Growing Up in the Paris of the Middle East

[New York Times] Interview by Deborah Solomon - Brigitte Gabriel is a Lebanese-Christian immigrant who spent her girlhood amid the bloody devastation of the Lebanese civil war. Q: Are you concerned that your new book, They Must Be Stopped, will feed animosity toward Muslims? Gabriel: I do not think I am feeding animosity. I am bringing an issue to light. I disapprove of any religion that calls for the killing of other people. Q: Why don't you write about the moderate Muslims? Gabriel: The moderate Muslims at this point are truly irrelevant. I grew up in the Paris of the Middle East, and because we refused to read the writing on the wall, we lost our country to Hizbullah and the radicals who are now controlling it. Q: You write about the Muslim presence in America and bemoan the rise of Islamic day schools and jihad summer camps. Is there really such a thing? Gabriel: Yes. Instead of taking lessons on swimming and gymnastics, the kids are listening to speakers give lectures titled "Preparation for Death" and "The Life in the Grave." Q: You also lament the public foot baths that have been installed at the University of Michigan and elsewhere to accommodate Muslim students. Gabriel: I lived in the Middle East for the first 24 years of my life. Never once did I see any foot-washing basins in airports or public buildings. So why are they pushing them down the throats of Americans?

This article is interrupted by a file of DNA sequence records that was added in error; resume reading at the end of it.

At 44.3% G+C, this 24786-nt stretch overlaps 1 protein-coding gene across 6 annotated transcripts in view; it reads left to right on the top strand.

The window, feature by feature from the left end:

2008-08-19 08:00:00

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